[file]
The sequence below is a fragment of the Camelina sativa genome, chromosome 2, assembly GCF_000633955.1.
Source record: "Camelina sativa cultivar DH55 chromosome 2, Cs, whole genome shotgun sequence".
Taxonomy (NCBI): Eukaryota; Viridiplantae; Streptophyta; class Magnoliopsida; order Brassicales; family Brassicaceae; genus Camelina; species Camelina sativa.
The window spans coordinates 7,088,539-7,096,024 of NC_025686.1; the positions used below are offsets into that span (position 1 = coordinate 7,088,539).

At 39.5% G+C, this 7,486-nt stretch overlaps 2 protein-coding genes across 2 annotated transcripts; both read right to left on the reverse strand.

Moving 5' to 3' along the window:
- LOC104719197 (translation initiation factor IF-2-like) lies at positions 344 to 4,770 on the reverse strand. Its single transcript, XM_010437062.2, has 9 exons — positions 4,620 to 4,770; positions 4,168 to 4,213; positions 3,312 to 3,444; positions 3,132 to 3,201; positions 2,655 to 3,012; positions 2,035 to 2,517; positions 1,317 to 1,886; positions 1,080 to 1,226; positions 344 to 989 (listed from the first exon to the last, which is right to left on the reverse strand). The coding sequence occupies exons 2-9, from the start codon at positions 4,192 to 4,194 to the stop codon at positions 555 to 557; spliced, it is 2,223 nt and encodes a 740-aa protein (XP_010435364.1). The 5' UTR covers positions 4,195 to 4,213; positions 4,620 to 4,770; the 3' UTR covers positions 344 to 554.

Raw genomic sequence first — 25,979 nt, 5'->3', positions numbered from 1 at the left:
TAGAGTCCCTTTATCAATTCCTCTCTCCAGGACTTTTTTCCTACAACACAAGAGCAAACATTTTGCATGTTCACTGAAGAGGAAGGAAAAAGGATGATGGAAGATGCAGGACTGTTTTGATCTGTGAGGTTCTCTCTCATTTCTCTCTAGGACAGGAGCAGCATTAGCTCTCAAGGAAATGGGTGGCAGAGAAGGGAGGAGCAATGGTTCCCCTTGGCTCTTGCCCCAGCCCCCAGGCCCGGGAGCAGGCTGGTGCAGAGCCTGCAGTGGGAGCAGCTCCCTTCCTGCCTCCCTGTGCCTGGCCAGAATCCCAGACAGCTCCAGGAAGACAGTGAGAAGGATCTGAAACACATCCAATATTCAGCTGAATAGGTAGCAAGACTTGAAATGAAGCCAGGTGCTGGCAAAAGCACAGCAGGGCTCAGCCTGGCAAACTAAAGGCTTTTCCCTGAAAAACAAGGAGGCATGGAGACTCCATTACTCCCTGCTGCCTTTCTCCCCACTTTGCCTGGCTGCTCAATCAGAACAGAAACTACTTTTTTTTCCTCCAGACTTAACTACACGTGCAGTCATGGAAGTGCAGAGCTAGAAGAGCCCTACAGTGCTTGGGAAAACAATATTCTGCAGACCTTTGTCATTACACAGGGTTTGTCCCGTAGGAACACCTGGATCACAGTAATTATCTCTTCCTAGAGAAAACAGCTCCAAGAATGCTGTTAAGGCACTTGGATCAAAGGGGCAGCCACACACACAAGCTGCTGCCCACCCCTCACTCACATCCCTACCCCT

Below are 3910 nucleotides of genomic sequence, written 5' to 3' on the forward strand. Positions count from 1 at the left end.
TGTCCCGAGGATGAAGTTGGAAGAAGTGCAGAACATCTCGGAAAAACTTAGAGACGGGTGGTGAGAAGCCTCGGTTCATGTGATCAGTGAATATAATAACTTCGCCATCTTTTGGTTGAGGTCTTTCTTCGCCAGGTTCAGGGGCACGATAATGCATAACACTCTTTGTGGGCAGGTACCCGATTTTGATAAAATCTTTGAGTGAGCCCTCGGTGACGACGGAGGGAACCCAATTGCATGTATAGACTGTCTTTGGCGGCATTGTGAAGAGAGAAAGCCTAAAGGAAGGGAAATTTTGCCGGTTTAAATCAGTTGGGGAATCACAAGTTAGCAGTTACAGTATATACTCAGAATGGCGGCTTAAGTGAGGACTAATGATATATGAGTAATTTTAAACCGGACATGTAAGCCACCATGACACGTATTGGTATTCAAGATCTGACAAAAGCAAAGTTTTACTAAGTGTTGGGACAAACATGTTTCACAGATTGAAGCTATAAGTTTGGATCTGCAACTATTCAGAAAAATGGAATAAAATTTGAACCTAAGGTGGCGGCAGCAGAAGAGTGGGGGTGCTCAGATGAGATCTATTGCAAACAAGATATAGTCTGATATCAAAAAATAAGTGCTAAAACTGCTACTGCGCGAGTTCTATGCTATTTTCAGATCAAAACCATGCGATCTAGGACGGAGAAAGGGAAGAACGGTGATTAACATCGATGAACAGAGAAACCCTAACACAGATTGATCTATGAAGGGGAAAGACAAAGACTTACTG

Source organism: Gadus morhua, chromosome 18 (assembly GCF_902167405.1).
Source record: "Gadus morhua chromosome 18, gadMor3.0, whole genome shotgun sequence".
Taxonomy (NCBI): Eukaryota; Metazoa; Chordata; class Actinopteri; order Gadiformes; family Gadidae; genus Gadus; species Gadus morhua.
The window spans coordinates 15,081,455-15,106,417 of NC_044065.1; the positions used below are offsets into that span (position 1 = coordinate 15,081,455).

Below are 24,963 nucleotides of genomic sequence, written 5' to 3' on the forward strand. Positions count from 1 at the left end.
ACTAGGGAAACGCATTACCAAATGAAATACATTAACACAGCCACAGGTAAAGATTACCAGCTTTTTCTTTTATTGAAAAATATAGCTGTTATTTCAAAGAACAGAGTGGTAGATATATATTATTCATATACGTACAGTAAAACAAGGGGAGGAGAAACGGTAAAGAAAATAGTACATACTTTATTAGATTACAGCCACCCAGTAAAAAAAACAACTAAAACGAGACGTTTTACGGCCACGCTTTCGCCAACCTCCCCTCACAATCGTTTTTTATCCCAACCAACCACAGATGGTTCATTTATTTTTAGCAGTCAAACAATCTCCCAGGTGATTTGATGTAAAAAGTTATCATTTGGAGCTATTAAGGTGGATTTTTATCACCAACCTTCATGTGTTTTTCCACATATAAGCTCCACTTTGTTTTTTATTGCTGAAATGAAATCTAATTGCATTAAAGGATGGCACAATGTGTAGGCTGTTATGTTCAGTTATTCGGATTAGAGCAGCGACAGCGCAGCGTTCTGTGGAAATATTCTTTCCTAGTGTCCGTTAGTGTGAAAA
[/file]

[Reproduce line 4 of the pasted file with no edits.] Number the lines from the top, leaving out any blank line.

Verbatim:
The window spans coordinates 7,088,539-7,096,024 of NC_025686.1; the positions used below are offsets into that span (position 1 = coordinate 7,088,539).